Mental Health Does Not Have A Look
It never ceases to amaze me that very often those leading the public discussion on mental health are not politicians nor clinicians, but rather those who are having mental health difficulties. I read an article today about Amelia Smith, who has taken to social media to show two very different pictures of herself when having suicidal thoughts. One being what most would be considered a “traditional” look of depression, sad and low looking. The other is of her smiling and looking vivacious, but despite appearances she is having suicidal thoughts in that photo as well.
There is much for us who work with people with mental health issues to learn from this. Sometimes, even with the best will in the world, we professionals (therapists and physicians alike) can allow our prejudices and preconceptions get in the way of us doing our jobs to the best of our ability. We must not take things literally at face value and be prepared to dig deeper and ask the difficult questions.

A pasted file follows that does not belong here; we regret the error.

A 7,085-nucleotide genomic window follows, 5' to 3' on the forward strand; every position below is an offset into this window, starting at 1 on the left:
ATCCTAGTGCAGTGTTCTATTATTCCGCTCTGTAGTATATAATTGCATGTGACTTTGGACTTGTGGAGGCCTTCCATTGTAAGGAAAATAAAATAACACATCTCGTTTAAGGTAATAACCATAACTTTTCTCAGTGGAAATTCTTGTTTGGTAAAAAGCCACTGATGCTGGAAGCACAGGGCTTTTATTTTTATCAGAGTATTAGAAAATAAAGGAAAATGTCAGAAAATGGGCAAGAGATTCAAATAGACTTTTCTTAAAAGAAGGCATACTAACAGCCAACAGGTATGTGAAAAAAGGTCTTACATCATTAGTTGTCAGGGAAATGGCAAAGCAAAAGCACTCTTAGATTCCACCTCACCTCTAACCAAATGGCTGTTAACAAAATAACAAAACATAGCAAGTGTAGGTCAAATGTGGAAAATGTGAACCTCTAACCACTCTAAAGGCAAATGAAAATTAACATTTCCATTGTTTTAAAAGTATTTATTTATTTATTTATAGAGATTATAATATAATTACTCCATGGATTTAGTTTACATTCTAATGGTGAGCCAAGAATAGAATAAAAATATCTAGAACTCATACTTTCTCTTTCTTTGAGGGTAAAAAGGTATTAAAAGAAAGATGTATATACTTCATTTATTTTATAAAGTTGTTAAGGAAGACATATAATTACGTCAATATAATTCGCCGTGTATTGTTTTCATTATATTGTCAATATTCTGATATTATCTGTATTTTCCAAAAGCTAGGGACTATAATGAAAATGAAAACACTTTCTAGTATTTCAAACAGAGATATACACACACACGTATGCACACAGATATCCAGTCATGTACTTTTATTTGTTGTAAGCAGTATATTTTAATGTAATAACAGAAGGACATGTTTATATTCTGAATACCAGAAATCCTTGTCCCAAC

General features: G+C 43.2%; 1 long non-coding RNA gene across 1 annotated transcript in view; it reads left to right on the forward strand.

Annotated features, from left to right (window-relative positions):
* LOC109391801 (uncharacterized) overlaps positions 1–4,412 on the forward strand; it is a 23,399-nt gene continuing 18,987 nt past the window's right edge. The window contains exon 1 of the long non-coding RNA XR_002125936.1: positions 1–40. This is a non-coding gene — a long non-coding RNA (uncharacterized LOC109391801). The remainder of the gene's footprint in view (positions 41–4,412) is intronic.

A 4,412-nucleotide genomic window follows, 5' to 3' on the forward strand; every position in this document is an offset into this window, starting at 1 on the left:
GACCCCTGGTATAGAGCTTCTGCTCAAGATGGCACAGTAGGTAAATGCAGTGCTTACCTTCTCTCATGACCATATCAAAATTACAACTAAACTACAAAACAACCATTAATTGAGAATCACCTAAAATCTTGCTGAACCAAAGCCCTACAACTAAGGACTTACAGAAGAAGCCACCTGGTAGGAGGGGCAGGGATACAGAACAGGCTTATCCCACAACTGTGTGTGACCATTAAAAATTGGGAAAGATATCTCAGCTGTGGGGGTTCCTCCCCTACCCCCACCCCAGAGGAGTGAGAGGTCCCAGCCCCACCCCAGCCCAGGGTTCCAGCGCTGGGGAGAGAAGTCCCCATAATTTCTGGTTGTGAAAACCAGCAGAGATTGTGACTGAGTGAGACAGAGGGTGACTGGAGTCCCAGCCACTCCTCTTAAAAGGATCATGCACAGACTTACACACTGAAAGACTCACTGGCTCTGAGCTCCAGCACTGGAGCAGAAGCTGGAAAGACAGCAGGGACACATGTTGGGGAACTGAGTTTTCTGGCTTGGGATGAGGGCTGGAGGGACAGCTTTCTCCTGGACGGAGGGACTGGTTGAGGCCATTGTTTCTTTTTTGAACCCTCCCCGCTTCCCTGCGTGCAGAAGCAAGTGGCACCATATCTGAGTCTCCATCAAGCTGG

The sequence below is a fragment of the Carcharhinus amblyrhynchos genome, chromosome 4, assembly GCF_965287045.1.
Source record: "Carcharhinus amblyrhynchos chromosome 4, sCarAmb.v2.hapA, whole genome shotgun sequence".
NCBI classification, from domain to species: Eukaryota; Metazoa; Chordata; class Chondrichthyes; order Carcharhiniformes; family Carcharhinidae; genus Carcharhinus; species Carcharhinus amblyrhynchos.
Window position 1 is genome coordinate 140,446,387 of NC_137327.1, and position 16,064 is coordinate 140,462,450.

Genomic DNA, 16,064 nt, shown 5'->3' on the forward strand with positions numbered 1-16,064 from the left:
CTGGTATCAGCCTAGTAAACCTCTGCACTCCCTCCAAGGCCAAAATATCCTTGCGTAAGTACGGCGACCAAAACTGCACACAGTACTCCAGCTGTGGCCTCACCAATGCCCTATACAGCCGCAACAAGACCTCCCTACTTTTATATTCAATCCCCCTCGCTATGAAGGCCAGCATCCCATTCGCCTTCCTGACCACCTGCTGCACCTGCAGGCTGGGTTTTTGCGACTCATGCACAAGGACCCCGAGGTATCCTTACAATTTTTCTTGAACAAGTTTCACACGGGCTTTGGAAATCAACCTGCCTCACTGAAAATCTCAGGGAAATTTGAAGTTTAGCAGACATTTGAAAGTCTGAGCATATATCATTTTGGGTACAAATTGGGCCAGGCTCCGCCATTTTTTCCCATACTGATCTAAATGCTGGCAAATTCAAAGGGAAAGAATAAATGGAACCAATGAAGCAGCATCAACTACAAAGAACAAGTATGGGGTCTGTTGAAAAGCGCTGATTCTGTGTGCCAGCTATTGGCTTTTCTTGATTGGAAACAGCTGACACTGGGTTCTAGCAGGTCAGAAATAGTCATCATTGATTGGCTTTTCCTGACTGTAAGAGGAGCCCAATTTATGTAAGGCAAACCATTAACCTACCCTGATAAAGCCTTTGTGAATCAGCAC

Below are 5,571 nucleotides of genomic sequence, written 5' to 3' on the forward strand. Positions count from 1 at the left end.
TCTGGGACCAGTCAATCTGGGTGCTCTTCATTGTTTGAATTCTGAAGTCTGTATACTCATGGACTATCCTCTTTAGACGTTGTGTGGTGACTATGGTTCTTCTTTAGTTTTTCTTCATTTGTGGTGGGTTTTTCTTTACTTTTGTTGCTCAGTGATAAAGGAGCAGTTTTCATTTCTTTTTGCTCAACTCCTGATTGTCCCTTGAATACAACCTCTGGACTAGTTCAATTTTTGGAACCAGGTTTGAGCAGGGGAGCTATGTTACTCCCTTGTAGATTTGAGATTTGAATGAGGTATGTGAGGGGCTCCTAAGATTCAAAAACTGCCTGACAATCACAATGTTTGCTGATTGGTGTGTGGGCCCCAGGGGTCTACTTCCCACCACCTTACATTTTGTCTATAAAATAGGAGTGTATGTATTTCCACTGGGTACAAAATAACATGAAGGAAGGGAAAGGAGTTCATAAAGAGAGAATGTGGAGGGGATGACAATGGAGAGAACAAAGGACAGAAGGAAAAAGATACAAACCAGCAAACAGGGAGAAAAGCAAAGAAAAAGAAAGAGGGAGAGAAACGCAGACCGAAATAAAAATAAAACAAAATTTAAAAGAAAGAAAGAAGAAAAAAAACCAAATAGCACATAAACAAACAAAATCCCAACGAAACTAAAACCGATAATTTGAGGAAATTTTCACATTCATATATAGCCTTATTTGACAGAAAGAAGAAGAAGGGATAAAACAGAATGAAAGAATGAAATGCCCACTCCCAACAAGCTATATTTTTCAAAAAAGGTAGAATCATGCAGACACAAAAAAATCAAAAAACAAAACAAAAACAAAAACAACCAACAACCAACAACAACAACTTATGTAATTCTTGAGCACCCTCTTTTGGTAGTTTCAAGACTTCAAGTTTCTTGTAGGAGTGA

For members of the lay community, there is a lesson here as well. Just because your friend or loved one “looks fine” does not necessarily mean that they are fine. Be bothered ask questions and offer what support you can. Only when people feel supported do they feel safe to say the things that need to be said for their health sake.